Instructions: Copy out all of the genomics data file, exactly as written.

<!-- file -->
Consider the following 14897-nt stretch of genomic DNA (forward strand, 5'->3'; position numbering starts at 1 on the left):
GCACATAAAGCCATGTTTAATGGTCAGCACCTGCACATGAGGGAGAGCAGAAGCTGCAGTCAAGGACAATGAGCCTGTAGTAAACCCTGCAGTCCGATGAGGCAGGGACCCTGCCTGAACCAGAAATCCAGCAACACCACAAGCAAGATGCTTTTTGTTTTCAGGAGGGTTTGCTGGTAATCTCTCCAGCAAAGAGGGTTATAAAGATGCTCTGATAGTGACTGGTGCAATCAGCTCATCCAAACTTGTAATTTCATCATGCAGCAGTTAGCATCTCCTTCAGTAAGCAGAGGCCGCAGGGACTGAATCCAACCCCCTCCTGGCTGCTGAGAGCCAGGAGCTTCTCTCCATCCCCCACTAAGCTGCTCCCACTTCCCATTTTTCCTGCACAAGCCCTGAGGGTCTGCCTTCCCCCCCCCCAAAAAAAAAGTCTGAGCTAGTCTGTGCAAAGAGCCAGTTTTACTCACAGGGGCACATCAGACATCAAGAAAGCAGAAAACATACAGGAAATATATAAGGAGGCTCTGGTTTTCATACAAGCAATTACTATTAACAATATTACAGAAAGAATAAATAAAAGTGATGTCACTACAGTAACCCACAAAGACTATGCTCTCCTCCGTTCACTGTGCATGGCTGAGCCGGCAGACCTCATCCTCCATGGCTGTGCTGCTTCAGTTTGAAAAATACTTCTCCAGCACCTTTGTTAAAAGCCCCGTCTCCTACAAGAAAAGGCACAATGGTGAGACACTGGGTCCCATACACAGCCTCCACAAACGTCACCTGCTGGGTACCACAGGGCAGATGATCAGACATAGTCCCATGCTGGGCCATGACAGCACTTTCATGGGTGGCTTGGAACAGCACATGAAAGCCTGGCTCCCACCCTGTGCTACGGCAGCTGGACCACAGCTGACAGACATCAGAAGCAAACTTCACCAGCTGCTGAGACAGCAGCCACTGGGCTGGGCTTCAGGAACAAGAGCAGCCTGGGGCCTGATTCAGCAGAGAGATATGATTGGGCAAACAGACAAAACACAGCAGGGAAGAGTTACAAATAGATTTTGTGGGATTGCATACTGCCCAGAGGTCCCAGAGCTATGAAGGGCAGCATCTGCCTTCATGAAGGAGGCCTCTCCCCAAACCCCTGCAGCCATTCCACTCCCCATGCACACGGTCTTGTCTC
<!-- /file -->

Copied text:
Consider the following 14897-nt stretch of genomic DNA (forward strand, 5'->3'; position numbering starts at 1 on the left):
GCACATAAAGCCATGTTTAATGGTCAGCACCTGCACATGAGGGAGAGCAGAAGCTGCAGTCAAGGACAATGAGCCTGTAGTAAACCCTGCAGTCCGATGAGGCAGGGACCCTGCCTGAACCAGAAATCCAGCAACACCACAAGCAAGATGCTTTTTGTTTTCAGGAGGGTTTGCTGGTAATCTCTCCAGCAAAGAGGGTTATAAAGATGCTCTGATAGTGACTGGTGCAATCAGCTCATCCAAACTTGTAATTTCATCATGCAGCAGTTAGCATCTCCTTCAGTAAGCAGAGGCCGCAGGGACTGAATCCAACCCCCTCCTGGCTGCTGAGAGCCAGGAGCTTCTCTCCATCCCCCACTAAGCTGCTCCCACTTCCCATTTTTCCTGCACAAGCCCTGAGGGTCTGCCTTCCCCCCCCCCAAAAAAAAAGTCTGAGCTAGTCTGTGCAAAGAGCCAGTTTTACTCACAGGGGCACATCAGACATCAAGAAAGCAGAAAACATACAGGAAATATATAAGGAGGCTCTGGTTTTCATACAAGCAATTACTATTAACAATATTACAGAAAGAATAAATAAAAGTGATGTCACTACAGTAACCCACAAAGACTATGCTCTCCTCCGTTCACTGTGCATGGCTGAGCCGGCAGACCTCATCCTCCATGGCTGTGCTGCTTCAGTTTGAAAAATACTTCTCCAGCACCTTTGTTAAAAGCCCCGTCTCCTACAAGAAAAGGCACAATGGTGAGACACTGGGTCCCATACACAGCCTCCACAAACGTCACCTGCTGGGTACCACAGGGCAGATGATCAGACATAGTCCCATGCTGGGCCATGACAGCACTTTCATGGGTGGCTTGGAACAGCACATGAAAGCCTGGCTCCCACCCTGTGCTACGGCAGCTGGACCACAGCTGACAGACATCAGAAGCAAACTTCACCAGCTGCTGAGACAGCAGCCACTGGGCTGGGCTTCAGGAACAAGAGCAGCCTGGGGCCTGATTCAGCAGAGAGATATGATTGGGCAAACAGACAAAACACAGCAGGGAAGAGTTACAAATAGATTTTGTGGGATTGCATACTGCCCAGAGGTCCCAGAGCTATGAAGGGCAGCATCTGCCTTCATGAAGGAGGCCTCTCCCCAAACCCCTGCAGCCATTCCACTCCCCATGCACACGGTCTTGTCTC